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State Assembly plans to televise sessions, but Senate declines

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    NMU         NEW YORK         Broadcasting         Apr 19, 2001    

State Assembly plans to televise sessions, but Senate declines

  • The decision to show Assembly proceedings marks the third time this year a legislature has opted for televised coverage.

The New York State Assembly later this year will join the ranks of 25 states that already televise their legislatures.

Chamber leaders announced April 17 that the Assembly will begin broadcasting its deliberations live before the end of the current session, which could last into the summer. A 10-member committee is continuing deliberations with cable industry representatives to decide broadcast options, including the location of the session.

The State Senate will not air its session, but plans to add a live video feed on the Internet to supplement the audio feed that began earlier this year.

Senate Majority Leader Joseph Bruno (R-Brunswick) told The New York Times that televising the proceedings would be too costly. A legislative task force last year estimated the cost at $30 million a year. The figure is more than 10 times the amount any other state pays to televises its legislature, according to a report commissioned by Common Cause and released in mid-April by researchers at the John F. Kennedy School of Government at Harvard University. The report said 25 states’ legislatures provide televised broadcasts and details to what extent the coverage entails.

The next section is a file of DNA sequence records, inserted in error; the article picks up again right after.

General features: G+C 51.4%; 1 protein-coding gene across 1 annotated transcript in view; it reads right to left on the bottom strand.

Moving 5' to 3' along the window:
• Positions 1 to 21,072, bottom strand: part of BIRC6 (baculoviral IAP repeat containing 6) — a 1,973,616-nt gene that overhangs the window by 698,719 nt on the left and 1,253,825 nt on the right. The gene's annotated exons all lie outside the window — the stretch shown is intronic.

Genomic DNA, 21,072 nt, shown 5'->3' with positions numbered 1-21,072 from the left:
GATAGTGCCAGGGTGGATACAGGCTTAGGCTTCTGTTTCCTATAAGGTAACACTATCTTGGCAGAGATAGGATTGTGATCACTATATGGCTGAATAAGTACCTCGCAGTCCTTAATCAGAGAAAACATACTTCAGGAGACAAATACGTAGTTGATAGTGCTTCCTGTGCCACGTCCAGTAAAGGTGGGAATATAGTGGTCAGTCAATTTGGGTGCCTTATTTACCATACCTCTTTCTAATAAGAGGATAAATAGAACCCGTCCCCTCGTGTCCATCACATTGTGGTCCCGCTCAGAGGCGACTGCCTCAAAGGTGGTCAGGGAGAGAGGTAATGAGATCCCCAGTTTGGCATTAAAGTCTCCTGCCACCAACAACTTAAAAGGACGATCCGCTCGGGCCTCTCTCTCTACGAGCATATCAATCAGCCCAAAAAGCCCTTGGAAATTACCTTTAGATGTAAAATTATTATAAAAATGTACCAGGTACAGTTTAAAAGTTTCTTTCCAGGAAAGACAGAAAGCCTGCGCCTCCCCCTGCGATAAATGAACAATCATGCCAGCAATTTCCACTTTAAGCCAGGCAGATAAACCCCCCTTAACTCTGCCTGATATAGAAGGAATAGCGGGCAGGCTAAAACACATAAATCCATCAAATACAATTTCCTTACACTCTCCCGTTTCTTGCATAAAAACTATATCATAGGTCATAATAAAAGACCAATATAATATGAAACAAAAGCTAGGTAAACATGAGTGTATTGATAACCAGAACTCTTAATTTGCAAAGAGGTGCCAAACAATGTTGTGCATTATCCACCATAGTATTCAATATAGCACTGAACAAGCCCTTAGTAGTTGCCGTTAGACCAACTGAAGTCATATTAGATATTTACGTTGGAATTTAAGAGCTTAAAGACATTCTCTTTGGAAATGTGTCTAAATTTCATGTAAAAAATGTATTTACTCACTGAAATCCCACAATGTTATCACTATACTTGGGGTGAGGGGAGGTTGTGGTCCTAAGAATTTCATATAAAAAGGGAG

Assemblyman Ronald Canestrari told The New York Times that the Assembly has not decided who will direct the television coverage, thus deciding which camera angles to use and which debates to rebroadcast in the evening.

Along with the New York State Assembly, the Illinois and Wisconsin state legislatures also will begin televising their proceedings this year.


© 2001 The Reporters Committee for Freedom of the Press

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